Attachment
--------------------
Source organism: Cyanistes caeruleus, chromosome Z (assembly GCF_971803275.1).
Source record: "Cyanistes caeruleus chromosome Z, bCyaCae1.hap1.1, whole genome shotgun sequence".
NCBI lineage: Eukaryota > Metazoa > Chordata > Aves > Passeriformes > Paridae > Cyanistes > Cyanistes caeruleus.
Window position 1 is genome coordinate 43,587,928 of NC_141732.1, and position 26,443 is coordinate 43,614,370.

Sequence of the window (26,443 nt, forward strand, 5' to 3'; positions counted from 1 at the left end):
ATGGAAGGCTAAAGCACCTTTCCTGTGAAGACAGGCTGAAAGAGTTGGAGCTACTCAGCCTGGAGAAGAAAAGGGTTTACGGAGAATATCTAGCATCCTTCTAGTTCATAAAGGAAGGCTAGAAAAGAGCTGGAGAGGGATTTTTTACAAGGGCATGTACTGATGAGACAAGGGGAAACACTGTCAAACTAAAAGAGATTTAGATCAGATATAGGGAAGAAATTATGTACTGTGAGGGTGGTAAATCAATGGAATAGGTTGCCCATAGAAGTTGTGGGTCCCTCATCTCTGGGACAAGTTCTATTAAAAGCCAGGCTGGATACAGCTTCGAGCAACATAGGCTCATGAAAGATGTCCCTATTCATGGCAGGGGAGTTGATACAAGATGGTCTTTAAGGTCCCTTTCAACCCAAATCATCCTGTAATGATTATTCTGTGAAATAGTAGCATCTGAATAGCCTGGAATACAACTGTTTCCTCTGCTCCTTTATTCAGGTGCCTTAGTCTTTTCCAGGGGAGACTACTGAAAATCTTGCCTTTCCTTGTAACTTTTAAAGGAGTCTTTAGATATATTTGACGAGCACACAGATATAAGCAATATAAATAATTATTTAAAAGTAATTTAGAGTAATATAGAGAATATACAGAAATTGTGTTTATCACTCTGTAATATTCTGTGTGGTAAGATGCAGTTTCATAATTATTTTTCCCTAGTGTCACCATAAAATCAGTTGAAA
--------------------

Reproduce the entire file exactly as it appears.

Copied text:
Source organism: Cyanistes caeruleus, chromosome Z (assembly GCF_971803275.1).
Source record: "Cyanistes caeruleus chromosome Z, bCyaCae1.hap1.1, whole genome shotgun sequence".
NCBI lineage: Eukaryota > Metazoa > Chordata > Aves > Passeriformes > Paridae > Cyanistes > Cyanistes caeruleus.
Window position 1 is genome coordinate 43,587,928 of NC_141732.1, and position 26,443 is coordinate 43,614,370.

Sequence of the window (26,443 nt, forward strand, 5' to 3'; positions counted from 1 at the left end):
ATGGAAGGCTAAAGCACCTTTCCTGTGAAGACAGGCTGAAAGAGTTGGAGCTACTCAGCCTGGAGAAGAAAAGGGTTTACGGAGAATATCTAGCATCCTTCTAGTTCATAAAGGAAGGCTAGAAAAGAGCTGGAGAGGGATTTTTTACAAGGGCATGTACTGATGAGACAAGGGGAAACACTGTCAAACTAAAAGAGATTTAGATCAGATATAGGGAAGAAATTATGTACTGTGAGGGTGGTAAATCAATGGAATAGGTTGCCCATAGAAGTTGTGGGTCCCTCATCTCTGGGACAAGTTCTATTAAAAGCCAGGCTGGATACAGCTTCGAGCAACATAGGCTCATGAAAGATGTCCCTATTCATGGCAGGGGAGTTGATACAAGATGGTCTTTAAGGTCCCTTTCAACCCAAATCATCCTGTAATGATTATTCTGTGAAATAGTAGCATCTGAATAGCCTGGAATACAACTGTTTCCTCTGCTCCTTTATTCAGGTGCCTTAGTCTTTTCCAGGGGAGACTACTGAAAATCTTGCCTTTCCTTGTAACTTTTAAAGGAGTCTTTAGATATATTTGACGAGCACACAGATATAAGCAATATAAATAATTATTTAAAAGTAATTTAGAGTAATATAGAGAATATACAGAAATTGTGTTTATCACTCTGTAATATTCTGTGTGGTAAGATGCAGTTTCATAATTATTTTTCCCTAGTGTCACCATAAAATCAGTTGAAA